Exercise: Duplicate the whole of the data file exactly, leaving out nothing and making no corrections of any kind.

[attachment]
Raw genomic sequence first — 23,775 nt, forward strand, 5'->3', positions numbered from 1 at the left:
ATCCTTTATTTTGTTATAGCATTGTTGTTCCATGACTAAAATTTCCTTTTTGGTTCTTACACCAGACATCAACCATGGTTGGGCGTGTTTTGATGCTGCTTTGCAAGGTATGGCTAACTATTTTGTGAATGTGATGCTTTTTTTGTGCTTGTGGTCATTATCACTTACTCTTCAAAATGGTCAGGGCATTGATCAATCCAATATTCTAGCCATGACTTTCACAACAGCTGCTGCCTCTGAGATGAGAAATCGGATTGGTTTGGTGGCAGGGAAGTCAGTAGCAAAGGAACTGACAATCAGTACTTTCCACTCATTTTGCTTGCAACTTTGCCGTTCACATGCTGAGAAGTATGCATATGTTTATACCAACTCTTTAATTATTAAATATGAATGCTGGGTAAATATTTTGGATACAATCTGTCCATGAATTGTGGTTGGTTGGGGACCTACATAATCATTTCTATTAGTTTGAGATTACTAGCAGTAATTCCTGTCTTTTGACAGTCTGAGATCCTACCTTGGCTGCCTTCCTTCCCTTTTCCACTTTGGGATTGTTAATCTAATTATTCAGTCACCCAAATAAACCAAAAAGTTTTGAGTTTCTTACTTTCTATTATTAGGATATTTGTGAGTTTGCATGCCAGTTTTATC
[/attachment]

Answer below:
Raw genomic sequence first — 23,775 nt, forward strand, 5'->3', positions numbered from 1 at the left:
ATCCTTTATTTTGTTATAGCATTGTTGTTCCATGACTAAAATTTCCTTTTTGGTTCTTACACCAGACATCAACCATGGTTGGGCGTGTTTTGATGCTGCTTTGCAAGGTATGGCTAACTATTTTGTGAATGTGATGCTTTTTTTGTGCTTGTGGTCATTATCACTTACTCTTCAAAATGGTCAGGGCATTGATCAATCCAATATTCTAGCCATGACTTTCACAACAGCTGCTGCCTCTGAGATGAGAAATCGGATTGGTTTGGTGGCAGGGAAGTCAGTAGCAAAGGAACTGACAATCAGTACTTTCCACTCATTTTGCTTGCAACTTTGCCGTTCACATGCTGAGAAGTATGCATATGTTTATACCAACTCTTTAATTATTAAATATGAATGCTGGGTAAATATTTTGGATACAATCTGTCCATGAATTGTGGTTGGTTGGGGACCTACATAATCATTTCTATTAGTTTGAGATTACTAGCAGTAATTCCTGTCTTTTGACAGTCTGAGATCCTACCTTGGCTGCCTTCCTTCCCTTTTCCACTTTGGGATTGTTAATCTAATTATTCAGTCACCCAAATAAACCAAAAAGTTTTGAGTTTCTTACTTTCTATTATTAGGATATTTGTGAGTTTGCATGCCAGTTTTATC